US Senate acquits Trump on both articles of impeachment

United States President Donald Trump was acquitted on Wednesday afternoon by the Senate after the chamber voted down both articles of impeachment against him that the House approved late last year.

Senators voted 52 to 48 to reject the first charge of abuse of power, and 53 to 47 against the second charge of obstruction of Congress.

Senator Mitt Romney, a Republican from Utah and the 2012 GOP presidential nominee, broke from the party by voting "guilty" on the abuse of power charge against Trump, becoming the first senator in the US history to convict a president from the same party in an impeachment trial.

No Democrats voted "not guilty" on the two articles of impeachment.

Supreme Court Chief Justice John Roberts, who presided over the Senate trial of Trump's impeachment, announced the votes, saying that they are not enough to convict the president and remove him from office.

The acquittal was widely expected as Republicans largely unified during the impeachment proceeding control the Senate, making it almost impossible for the 67-vote conviction threshold to be reached.

Trump, in a tweet after the votes wrapped up, said he will be making a public statement Thursday noon at the White House to discuss what he calls the nation's "VICTORY on the Impeachment Hoax."

House Speaker Nancy Pelosi, who led the Congress' impeachment drive against Trump, said in a statement that the president and Senate Republicans "have normalized lawlessness and rejected the system of checks and balances."

The Pelosi-led House impeached Trump in December last year after an inquiry triggered by a whistleblower complaint that raised concerns about the White House's interactions with Ukraine.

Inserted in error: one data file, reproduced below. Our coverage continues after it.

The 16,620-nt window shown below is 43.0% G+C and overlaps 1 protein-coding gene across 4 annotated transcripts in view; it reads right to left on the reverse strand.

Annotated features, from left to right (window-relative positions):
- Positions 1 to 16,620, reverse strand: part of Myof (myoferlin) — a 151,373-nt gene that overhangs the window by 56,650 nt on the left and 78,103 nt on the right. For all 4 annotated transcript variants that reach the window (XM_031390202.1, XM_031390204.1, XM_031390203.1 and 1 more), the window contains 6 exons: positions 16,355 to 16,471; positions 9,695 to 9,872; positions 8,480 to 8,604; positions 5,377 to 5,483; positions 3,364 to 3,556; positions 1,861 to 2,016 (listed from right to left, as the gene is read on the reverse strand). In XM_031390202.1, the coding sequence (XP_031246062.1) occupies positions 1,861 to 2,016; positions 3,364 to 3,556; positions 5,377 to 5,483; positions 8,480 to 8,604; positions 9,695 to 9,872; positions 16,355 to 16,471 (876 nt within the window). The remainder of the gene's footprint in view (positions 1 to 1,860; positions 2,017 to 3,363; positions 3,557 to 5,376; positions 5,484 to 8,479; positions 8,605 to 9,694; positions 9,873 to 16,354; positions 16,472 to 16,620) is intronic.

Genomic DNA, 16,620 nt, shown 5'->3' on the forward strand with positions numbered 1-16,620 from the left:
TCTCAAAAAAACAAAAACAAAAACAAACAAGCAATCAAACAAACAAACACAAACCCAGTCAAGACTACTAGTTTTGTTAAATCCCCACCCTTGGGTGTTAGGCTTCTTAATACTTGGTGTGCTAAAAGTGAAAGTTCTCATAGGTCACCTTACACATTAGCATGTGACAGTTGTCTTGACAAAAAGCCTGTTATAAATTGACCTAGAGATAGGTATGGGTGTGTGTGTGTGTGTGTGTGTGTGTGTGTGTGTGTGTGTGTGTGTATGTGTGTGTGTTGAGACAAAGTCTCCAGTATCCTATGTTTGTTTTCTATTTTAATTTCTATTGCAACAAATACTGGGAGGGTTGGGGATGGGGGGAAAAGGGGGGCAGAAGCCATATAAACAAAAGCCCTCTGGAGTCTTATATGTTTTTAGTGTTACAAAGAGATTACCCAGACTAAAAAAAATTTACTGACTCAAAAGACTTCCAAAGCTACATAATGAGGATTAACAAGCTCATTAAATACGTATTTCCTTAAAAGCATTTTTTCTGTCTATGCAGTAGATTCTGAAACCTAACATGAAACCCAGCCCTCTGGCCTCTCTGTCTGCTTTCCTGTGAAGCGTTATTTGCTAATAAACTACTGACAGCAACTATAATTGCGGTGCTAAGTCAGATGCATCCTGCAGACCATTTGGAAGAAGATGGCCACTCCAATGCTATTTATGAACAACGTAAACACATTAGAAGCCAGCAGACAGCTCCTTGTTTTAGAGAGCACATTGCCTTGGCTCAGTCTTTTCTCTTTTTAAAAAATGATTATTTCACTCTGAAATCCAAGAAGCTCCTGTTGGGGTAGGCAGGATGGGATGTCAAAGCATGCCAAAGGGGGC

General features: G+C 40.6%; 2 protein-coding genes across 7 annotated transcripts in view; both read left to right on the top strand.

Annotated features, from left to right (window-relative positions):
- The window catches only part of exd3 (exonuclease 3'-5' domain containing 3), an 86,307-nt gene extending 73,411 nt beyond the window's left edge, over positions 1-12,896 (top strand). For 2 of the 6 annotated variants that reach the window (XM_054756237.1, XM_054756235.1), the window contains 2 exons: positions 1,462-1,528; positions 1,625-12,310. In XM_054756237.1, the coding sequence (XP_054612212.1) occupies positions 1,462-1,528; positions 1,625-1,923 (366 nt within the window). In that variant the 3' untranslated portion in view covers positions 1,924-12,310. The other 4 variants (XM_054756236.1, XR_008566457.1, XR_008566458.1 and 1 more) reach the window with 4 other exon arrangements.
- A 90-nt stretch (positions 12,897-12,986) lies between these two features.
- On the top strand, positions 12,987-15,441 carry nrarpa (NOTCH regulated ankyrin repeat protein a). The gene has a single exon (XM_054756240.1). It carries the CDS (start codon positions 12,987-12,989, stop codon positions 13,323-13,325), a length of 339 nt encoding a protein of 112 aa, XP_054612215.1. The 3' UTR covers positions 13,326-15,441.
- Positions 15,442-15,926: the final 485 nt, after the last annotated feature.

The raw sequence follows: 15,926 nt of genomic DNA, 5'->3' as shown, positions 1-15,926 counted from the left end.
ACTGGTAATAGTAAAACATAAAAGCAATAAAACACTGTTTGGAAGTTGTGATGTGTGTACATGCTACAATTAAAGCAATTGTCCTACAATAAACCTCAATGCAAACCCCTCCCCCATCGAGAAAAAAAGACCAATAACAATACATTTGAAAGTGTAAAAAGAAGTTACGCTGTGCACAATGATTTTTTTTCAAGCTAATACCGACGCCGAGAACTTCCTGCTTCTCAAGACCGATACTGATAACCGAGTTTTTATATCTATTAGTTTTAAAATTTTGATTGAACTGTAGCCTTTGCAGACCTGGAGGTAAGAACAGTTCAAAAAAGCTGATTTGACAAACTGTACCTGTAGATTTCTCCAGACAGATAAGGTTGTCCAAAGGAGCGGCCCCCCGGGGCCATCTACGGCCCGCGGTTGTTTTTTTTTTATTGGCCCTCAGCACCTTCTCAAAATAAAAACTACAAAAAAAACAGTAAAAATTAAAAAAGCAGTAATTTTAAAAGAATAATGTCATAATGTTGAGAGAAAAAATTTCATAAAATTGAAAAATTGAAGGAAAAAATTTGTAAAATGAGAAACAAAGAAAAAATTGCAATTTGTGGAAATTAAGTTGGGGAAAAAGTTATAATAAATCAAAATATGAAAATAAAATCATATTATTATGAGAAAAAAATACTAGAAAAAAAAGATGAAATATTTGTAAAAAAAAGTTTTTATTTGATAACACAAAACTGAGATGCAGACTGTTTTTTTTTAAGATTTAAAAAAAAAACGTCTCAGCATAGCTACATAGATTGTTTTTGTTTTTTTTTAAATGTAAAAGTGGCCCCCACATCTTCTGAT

Trump was alleged to have pressured his Ukrainian counterpart, Volodymyr Zelensky, into launching investigations that could politically benefit him by withholding military aid from Ukraine. Furthermore, the White House allegedly tried to cover it up.

The president has repeatedly denied any wrongdoing or a "quid pro quo" with Ukraine.

The White House stonewalled the House impeachment inquiry, accusing Democrats of an unfair process.

Bitter partisan wrestling continued in the Senate trial of Trump's impeachment as Republicans and Democrats were sharply divided on whether to allow subpoenas for witnesses and documents till a failed motion last week kicked off an endgame.

According to the US Constitution, the House shall have the "sole Power of Impeachment," while the Senate shall have the "sole Power to try all Impeachments."

Conviction can only happen in the 100-member Senate and requires at least two-thirds of its members to vote in favor of at least one article of impeachment after a trial.

Currently, the Senate has 53 Republicans, 45 Democrats, and two independents caucusing with Democrats.

No sitting US president has ever been removed from office through impeachment.

Source: Philippines News Agency

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